Gondar Churches

On Saturday most of the team got up early to drive to the Simien Mountains, the second-highest point in Africa, with tons of wildlife and natural beauty. Carla and I chose to stay back in Gondar to explore the city. Our university guide and host Sintayehu met us at the hotel and accomodated our request to walk into town, about an hour walk. Since Saturday is a market day, we saw lots of people from the villages walking through town with their wares and animals (donkeys, mules and chickens). Carla and I enjoyed walking past the shops we normally drive by, because we got to see a more close-up view of the surroundings. For example, we saw there was a barber shop and some vendors selling some delicious-smelling, fried street food. We stopped in a Western Union to get some cash, and it took a really long time. We have noticed that “lines” here, such as they are, don’t really exist. People often crowd around a bank teller or post office window, and try to get their attention.

We went to our first stop, King Fasiledes Bath. It was built during the 1600s as the king’s personal pool, and is quite large, about Olympic-sized. Now it is empty, except the one time of year when people go swimming for Timkat, the Feast of the Epiphany for Eastern Orthodox (the main religion in Ethiopia) in January. There were huge trees with roots growing out of the stone and bricks, and we also saw parrots and other brightly colored birds.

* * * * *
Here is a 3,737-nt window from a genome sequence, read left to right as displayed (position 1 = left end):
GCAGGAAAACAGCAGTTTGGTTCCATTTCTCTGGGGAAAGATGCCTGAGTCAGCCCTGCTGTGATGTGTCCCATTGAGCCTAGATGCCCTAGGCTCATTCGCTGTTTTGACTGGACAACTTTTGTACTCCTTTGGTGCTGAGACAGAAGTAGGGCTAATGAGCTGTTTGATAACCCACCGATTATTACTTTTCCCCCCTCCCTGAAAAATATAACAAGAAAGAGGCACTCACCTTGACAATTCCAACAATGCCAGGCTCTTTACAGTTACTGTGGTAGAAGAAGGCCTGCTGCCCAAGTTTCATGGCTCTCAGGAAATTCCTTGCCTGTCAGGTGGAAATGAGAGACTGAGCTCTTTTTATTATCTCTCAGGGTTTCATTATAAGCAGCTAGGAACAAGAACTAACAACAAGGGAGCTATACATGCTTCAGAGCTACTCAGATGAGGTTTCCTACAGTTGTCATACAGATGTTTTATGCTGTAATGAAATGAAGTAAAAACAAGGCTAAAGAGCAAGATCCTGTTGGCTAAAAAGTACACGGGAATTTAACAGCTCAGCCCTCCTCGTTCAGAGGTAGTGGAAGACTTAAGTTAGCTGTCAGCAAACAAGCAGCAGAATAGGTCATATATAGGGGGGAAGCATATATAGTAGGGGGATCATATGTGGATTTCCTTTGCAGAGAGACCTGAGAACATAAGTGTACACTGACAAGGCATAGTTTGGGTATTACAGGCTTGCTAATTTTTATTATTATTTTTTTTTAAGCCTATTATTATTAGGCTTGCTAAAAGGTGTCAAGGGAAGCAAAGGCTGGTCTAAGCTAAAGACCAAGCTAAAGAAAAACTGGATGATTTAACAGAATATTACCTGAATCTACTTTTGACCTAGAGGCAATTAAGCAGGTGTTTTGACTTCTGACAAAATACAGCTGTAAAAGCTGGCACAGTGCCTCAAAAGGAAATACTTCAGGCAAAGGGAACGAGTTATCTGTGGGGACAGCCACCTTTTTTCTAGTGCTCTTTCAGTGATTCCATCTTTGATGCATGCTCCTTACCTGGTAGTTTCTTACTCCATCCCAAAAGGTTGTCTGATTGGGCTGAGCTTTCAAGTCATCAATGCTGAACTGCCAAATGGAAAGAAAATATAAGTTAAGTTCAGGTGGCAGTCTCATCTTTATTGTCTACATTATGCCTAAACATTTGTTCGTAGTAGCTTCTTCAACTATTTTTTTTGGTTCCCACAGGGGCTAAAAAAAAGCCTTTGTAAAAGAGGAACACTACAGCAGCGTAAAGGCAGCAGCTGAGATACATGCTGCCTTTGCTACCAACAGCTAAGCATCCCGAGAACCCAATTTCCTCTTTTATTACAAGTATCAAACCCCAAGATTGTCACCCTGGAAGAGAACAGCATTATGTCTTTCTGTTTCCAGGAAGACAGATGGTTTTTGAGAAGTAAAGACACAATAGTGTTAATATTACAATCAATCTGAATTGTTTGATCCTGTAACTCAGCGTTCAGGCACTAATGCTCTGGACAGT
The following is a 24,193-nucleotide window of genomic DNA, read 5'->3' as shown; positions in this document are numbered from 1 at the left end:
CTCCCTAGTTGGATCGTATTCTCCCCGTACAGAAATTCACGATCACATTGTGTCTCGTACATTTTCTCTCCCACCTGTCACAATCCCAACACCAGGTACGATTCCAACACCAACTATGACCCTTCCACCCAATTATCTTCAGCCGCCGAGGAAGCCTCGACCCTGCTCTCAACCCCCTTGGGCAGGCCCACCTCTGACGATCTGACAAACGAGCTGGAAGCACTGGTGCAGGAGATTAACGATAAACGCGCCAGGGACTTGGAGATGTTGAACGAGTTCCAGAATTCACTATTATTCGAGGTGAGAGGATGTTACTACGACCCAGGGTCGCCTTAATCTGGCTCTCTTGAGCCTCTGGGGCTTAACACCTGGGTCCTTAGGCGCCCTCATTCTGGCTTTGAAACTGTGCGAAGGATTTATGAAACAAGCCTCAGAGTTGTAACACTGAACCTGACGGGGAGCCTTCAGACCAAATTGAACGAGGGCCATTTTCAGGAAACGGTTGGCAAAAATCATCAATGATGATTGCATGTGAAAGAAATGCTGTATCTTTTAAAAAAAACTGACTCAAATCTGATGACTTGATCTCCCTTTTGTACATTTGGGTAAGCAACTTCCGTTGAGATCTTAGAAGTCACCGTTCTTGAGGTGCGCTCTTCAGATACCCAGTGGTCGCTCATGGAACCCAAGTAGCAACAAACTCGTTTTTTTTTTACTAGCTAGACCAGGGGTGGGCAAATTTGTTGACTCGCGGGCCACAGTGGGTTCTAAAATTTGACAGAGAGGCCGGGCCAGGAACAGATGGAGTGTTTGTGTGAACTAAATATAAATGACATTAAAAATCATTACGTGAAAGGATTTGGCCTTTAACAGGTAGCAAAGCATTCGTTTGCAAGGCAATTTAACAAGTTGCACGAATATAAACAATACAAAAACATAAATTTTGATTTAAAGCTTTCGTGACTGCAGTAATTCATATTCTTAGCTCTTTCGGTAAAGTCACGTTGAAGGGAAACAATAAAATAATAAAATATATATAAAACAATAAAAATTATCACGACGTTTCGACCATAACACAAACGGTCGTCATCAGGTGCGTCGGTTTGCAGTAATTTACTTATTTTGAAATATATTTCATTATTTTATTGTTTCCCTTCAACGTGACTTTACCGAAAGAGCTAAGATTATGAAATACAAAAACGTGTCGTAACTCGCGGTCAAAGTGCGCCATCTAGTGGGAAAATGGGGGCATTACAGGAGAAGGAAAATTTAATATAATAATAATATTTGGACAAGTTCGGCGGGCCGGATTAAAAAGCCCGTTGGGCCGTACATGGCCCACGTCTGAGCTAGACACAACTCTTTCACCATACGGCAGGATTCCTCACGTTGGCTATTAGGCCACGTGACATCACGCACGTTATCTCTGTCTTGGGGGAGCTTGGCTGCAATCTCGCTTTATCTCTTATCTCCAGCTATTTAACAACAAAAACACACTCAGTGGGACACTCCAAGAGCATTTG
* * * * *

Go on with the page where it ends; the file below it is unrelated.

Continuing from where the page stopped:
Hellooooo from inside the pool!

Hellooooo from inside the pool!

We next took a bajaj (motorized three-wheeled rickshaw) to Qusquam church. We were trying to get to the Selassie church, but the bajaj driver took us there by accident. It was a lovely accident, as we were able to explore the ruins of old stone buildings. We learned that many historic buildings in Gondar had been bombed by Somalis during the war.

Qusquam Church (detail)

Qusquam Church (detail)

For lunch we stopped in the Four Sisters restaurant, a tourist destination that capitalizes on foreigners’ interest in traditional Ethiopian customs, like ritualized hand washing. Sintayehu’s cousin Eden joined us, and then we all went to (the real) Selassie church together. We had to take off our shoes and there were separate entrances for men and women. Inside, the small church was covered in religious paintings that are about 200-300 years old. With Sintayehu translating, an elderly man dressed like a priest told us about the art. According to him it was painted on fabric and then pasted on the walls. He also explained the different saints, some of whom were Ethiopian, and Carla and I were not familiar with. Others were more universal, like Jesus, Mary, and the holy trinity. Selassie actually means “trinity” in Amharic.

Priest displaying works of art

Priest displaying works of art

Ceiling

Ceiling

Outside church

Outside church

We took the bajaj back, and it was so helpful to have Sintayehu with us. Not only for his friendly companionship, which really added to our experience of the day, but for his local knowledge of negotiation, and ability to get better fares for us than we would have gotten for ourselves.

Bajaj selfie: Carla, Sintayehu and me

Bajaj selfie: Carla, Sintayehu and me